Visitors can tour the 21-room Queen Anne style mansion and grounds.
The Booths: Bloomfield Hills, Michigan
The Canadian-born owner of an ironworks company, George Booth settled in Detroit when he married Ellen Warren Scripps, the daughter of the founder of the Detroit News. The Booths purchased a rundown farm in Bloomfield Hills to turn into their summer home and eventually built a new year-round home, Cranbrook House, which was completed in 1908.
George Booth became a leading patron of the American Arts and Crafts movement in the early 20th century, and it showed in the designs he chose for his home and the art he collected. The couple also started six education and arts institutions on their property, including the famous Cranbrook Academy of Art.
While still alive, they deeded the house, much of its contents and the surrounding property to the Cranbrook Foundation they created, living the rest of their lives not as owners but under a life trust at Cranbrook House. It is the oldest surviving manor home in the metro Detroit area.
The Vanderbilts: Asheville, North Carolina
George Vanderbilt didn't care for the city life as much as the rest of his family. So it was no surprise that after he visited the mountains of North Carolina, he eventually built his 250-room estate in Asheville. The Biltmore was completed in 1895, when he was still single. Vanderbilt married Edith Stuyvesant Dresser in Paris in 1898, and the couple raised their only child at Biltmore.
Descendants of the Vanderbilts still own and operate the estate as a for-profit company, and the home is now open to the public for tours. There's a 10,000-volume library, a bowling alley, a banquet hall featuring a 70-foot ceiling, an indoor pool and the artwork of Pierre Auguste Renoir and John Singer Sargent, among others.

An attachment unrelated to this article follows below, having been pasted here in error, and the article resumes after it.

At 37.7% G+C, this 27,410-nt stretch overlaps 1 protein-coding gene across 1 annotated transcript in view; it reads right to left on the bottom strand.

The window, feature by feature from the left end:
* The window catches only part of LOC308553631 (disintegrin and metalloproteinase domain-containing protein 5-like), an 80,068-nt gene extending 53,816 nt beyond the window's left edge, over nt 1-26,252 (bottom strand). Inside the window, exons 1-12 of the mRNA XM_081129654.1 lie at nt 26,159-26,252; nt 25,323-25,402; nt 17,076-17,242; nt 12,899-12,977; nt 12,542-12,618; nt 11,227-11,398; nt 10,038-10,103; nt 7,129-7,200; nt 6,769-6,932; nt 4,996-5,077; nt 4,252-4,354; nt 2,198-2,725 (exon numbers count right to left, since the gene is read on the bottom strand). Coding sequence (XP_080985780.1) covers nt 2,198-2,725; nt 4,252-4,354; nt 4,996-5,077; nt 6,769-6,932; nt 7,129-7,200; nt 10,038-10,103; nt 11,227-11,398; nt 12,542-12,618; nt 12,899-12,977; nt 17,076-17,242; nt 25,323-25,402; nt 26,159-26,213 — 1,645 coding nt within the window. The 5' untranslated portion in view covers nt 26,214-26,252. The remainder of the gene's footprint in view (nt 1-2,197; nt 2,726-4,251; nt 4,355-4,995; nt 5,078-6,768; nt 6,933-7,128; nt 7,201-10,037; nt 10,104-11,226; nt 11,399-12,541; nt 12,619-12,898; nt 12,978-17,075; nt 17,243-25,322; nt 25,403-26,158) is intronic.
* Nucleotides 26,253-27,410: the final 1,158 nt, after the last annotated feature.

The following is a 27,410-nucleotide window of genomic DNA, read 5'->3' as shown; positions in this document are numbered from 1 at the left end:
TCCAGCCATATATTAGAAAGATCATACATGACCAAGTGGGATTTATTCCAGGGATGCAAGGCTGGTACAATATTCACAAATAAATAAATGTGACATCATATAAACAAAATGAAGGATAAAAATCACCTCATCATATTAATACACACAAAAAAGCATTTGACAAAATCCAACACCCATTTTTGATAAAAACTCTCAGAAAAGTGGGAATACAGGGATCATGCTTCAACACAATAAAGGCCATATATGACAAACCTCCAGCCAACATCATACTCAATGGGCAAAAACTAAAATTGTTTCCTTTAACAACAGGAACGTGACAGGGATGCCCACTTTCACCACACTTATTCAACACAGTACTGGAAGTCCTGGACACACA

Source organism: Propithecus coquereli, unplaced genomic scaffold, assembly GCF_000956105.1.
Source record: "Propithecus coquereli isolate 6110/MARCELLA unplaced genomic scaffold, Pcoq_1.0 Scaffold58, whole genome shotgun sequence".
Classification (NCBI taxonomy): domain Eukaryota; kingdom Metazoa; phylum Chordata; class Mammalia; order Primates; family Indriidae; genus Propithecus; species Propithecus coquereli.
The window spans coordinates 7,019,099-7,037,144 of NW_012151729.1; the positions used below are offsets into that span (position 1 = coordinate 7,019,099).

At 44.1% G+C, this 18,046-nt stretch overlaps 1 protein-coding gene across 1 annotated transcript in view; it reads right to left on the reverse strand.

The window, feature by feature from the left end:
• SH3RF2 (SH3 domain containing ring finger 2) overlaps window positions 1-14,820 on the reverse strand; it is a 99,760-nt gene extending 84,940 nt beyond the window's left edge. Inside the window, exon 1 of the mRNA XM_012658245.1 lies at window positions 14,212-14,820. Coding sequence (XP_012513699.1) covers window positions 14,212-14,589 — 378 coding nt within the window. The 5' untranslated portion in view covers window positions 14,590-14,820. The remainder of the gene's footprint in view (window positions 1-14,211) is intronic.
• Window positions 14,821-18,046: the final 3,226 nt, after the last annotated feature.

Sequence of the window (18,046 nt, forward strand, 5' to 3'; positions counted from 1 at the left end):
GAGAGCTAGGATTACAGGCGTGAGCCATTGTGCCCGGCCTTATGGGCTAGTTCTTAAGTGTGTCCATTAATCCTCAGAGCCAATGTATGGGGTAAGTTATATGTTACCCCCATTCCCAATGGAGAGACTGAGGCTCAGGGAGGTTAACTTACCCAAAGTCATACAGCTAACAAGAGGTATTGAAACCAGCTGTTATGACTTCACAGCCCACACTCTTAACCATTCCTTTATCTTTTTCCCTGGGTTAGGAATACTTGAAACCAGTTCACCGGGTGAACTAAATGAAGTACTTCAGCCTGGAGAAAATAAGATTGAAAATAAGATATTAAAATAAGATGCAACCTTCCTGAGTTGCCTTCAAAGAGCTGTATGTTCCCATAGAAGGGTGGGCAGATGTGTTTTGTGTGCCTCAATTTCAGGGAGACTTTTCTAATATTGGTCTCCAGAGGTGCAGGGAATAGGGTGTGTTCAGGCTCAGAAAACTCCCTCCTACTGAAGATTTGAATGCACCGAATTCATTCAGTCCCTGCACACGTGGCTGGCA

Architect Richard Morris Hunt modeled the house after three 16th-century French chateaux. With more than 30 bedrooms, it's still shy of the 50 plus bedrooms at Downton's Highclere Castle. Still, Biltmore seems more than adequate for a house party.
Don't miss the butler's tour if you want to see how the other half lived on the estate. Modern guests can stay at an inn built in 2001 or a historic cottage that once served as the gardener's house.
The Bourns: Woodside, California
The European influence can be found all over the property: Tuscan columns in the portico, art from the Bourns' travels to Europe and even some of the house's walls. (The house library was copied from the library at Denham Place, a 1690s home in England.)
The expansive formal gardens were designed and constructed between 1917 and 1929. The next owners lived in the house until 1975, when the house and formal gardens were donated to the National Trust for Historic Preservation.
The Berwinds: Newport, Rhode Island
Downton fans might remember that the mother of American-born Cora, the countess of Grantham, had a home in Newport. That's where rich Americans summered, and it's where visitors can tour several grand homes at a time.
Mr. and Mrs. Edward Julius Berwind, who made their money in coal mining, built the Elms as their summer residence in Newport. Now one of the famous Newport Mansions and a National Historic Landmark, the Elms was finished in 1901. Unlike some residents of fictional Downton, who grudgingly adapted to modern conveniences like telephones and electricity, the Berwinds had the Elms outfitted with the latest modern conveniences. The house was among the first in Newport to be fully electrified with no gas backup. There was even an early ice maker.
The couple's art collection featured 18th-century Venetian and French paintings and Renaissance ceramics.
To get a good sense of life among the servants, the Preservation Society of Newport County, which owns and operates 10 historic properties in Newport, added an Elms servant life tour last year.